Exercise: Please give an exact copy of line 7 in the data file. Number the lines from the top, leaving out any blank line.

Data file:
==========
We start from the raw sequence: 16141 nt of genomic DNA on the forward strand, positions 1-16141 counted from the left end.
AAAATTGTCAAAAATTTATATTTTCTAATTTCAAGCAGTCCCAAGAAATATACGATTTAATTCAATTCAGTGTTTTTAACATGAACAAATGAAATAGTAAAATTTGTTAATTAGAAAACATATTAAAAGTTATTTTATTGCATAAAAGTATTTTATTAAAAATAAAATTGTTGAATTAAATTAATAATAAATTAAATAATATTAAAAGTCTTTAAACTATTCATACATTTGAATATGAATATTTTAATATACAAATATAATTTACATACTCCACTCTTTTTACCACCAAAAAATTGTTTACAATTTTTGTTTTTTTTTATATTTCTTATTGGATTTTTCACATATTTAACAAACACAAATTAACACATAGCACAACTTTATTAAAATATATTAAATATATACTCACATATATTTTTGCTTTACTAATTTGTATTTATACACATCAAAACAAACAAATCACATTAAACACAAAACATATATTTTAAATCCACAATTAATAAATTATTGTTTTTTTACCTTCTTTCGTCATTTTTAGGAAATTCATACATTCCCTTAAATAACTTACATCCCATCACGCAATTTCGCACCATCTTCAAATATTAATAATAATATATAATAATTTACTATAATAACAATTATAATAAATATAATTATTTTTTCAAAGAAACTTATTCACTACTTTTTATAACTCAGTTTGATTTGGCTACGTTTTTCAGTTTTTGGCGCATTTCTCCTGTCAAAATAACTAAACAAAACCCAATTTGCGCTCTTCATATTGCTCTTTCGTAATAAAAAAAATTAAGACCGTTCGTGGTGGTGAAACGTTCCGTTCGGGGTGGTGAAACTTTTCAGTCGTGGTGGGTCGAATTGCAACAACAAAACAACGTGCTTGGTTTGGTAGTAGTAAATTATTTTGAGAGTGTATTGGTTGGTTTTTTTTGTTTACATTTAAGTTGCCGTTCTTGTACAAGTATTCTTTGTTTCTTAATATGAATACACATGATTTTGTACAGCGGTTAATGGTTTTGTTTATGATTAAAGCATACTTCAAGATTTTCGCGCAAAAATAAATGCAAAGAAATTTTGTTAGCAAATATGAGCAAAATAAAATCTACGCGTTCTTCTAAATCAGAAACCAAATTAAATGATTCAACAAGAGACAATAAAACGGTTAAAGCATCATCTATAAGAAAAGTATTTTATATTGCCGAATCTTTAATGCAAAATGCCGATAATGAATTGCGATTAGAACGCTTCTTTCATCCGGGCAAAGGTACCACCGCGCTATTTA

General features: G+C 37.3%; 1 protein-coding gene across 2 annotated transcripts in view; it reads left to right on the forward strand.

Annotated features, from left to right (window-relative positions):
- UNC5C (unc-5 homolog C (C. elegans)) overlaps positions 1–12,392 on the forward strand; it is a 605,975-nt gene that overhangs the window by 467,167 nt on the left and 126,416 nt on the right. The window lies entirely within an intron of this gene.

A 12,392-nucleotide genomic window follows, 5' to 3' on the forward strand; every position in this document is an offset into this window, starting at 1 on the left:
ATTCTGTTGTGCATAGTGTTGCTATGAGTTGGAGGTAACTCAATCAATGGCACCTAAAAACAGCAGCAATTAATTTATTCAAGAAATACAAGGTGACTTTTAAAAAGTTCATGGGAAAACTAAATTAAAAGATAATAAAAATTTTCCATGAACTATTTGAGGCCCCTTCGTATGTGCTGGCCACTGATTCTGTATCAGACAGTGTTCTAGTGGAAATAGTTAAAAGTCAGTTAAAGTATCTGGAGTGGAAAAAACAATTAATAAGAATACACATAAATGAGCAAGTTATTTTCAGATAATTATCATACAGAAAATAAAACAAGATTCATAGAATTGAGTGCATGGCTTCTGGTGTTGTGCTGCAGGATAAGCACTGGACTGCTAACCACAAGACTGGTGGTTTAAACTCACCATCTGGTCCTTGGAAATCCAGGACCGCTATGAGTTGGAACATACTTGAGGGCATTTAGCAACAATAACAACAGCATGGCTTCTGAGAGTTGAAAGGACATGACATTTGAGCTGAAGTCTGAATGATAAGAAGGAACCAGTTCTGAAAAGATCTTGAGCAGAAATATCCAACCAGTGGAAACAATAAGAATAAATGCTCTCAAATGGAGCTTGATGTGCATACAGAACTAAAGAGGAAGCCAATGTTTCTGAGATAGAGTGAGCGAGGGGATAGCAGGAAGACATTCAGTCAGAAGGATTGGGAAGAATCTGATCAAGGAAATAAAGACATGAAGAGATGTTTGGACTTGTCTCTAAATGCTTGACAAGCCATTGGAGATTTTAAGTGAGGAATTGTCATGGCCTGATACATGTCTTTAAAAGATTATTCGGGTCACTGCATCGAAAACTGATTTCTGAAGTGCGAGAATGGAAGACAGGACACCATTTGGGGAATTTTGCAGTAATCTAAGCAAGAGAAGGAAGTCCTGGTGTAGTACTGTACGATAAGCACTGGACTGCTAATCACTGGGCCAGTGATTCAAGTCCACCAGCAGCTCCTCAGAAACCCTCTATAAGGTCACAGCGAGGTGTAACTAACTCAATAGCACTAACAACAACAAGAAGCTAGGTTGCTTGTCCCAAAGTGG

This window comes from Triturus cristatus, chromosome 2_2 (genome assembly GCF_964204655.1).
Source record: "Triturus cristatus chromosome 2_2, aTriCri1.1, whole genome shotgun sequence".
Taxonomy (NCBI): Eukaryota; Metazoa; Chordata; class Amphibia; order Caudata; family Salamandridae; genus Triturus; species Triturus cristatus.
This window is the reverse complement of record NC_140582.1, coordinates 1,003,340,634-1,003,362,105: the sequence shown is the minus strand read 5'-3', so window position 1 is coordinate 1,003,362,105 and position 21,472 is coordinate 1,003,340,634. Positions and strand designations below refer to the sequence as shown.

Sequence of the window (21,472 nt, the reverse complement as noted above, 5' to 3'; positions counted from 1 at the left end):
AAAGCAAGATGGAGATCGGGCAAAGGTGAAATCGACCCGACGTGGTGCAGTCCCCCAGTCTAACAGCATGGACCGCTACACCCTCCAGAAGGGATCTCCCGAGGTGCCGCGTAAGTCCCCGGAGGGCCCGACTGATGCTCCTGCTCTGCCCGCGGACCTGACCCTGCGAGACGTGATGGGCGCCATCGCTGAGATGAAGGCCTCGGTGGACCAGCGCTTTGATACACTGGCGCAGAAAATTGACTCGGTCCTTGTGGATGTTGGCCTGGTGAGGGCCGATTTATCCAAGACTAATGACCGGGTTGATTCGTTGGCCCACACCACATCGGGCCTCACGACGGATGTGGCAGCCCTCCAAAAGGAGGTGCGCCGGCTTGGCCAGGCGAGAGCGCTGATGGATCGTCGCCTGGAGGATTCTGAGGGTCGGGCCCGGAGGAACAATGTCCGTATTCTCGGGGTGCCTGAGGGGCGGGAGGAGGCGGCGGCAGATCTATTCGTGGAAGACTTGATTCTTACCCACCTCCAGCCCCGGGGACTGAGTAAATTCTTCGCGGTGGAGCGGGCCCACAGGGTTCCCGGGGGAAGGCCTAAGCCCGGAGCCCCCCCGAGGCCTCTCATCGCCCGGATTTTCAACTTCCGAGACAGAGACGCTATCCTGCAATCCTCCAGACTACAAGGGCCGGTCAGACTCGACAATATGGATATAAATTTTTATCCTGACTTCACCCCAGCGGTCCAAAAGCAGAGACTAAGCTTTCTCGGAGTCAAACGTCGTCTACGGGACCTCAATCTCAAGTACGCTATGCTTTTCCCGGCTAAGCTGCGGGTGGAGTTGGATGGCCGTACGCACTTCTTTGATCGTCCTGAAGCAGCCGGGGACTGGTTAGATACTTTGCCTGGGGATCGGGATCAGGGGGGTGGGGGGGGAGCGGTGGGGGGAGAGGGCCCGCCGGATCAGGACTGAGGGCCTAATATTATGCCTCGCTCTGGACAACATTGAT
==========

ATTCTGTTGTGCATAGTGTTGCTATGAGTTGGAGGTAACTCAATCAATGGCACCTAAAAACAGCAGCAATTAATTTATTCAAGAAATACAAGGTGACTTTTAAAAAGTTCATGGGAAAACTAAATTAAAAGATAATAAAAATTTTCCATGAACTATTTGAGGCCCCTTCGTATGTGCTGGCCACTGATTCTGTATCAGACAGTGTTCTAGTGGAAATAGTTAAAAGTCAGTTAAAGTATCTGGAGTGGAAAAAACAATTAATAAGAATACACATAAATGAGCAAGTTATTTTCAGATAATTATCATACAGAAAATAAAACAAGATTCATAGAATTGAGTGCATGGCTTCTGGTGTTGTGCTGCAGGATAAGCACTGGACTGCTAACCACAAGACTGGTGGTTTAAACTCACCATCTGGTCCTTGGAAATCCAGGACCGCTATGAGTTGGAACATACTTGAGGGCATTTAGCAACAATAACAACAGCATGGCTTCTGAGAGTTGAAAGGACATGACATTTGAGCTGAAGTCTGAATGATAAGAAGGAACCAGTTCTGAAAAGATCTTGAGCAGAAATATCCAACCAGTGGAAACAATAAGAATAAATGCTCTCAAATGGAGCTTGATGTGCATACAGAACTAAAGAGGAAGCCAATGTTTCTGAGATAGAGTGAGCGAGGGGATAGCAGGAAGACATTCAGTCAGAAGGATTGGGAAGAATCTGATCAAGGAAATAAAGACATGAAGAGATGTTTGGACTTGTCTCTAAATGCTTGACAAGCCATTGGAGATTTTAAGTGAGGAATTGTCATGGCCTGATACATGTCTTTAAAAGATTATTCGGGTCACTGCATCGAAAACTGATTTCTGAAGTGCGAGAATGGAAGACAGGACACCATTTGGGGAATTTTGCAGTAATCTAAGCAAGAGAAGGAAGTCCTGGTGTAGTACTGTACGATAAGCACTGGACTGCTAATCACTGGGCCAGTGATTCAAGTCCACCAGCAGCTCCTCAGAAACCCTCTATAAGGTCACAGCGAGGTGTAACTAACTCAATAGCACTAACAACAACAAGAAGCTAGGTTGCTTGTCCCAAAGTGG